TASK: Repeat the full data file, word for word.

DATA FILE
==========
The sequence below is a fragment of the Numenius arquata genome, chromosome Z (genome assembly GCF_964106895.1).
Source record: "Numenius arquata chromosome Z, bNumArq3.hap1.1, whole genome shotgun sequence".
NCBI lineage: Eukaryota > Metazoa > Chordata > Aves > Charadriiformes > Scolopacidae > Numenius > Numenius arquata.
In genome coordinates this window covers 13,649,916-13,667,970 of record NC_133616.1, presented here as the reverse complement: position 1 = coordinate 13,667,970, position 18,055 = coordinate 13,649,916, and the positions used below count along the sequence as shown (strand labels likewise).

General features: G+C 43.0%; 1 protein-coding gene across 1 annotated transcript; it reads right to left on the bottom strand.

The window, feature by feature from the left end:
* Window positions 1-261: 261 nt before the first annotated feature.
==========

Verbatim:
The sequence below is a fragment of the Numenius arquata genome, chromosome Z (genome assembly GCF_964106895.1).
Source record: "Numenius arquata chromosome Z, bNumArq3.hap1.1, whole genome shotgun sequence".
NCBI lineage: Eukaryota > Metazoa > Chordata > Aves > Charadriiformes > Scolopacidae > Numenius > Numenius arquata.
In genome coordinates this window covers 13,649,916-13,667,970 of record NC_133616.1, presented here as the reverse complement: position 1 = coordinate 13,667,970, position 18,055 = coordinate 13,649,916, and the positions used below count along the sequence as shown (strand labels likewise).

General features: G+C 43.0%; 1 protein-coding gene across 1 annotated transcript; it reads right to left on the bottom strand.

The window, feature by feature from the left end:
* Window positions 1-261: 261 nt before the first annotated feature.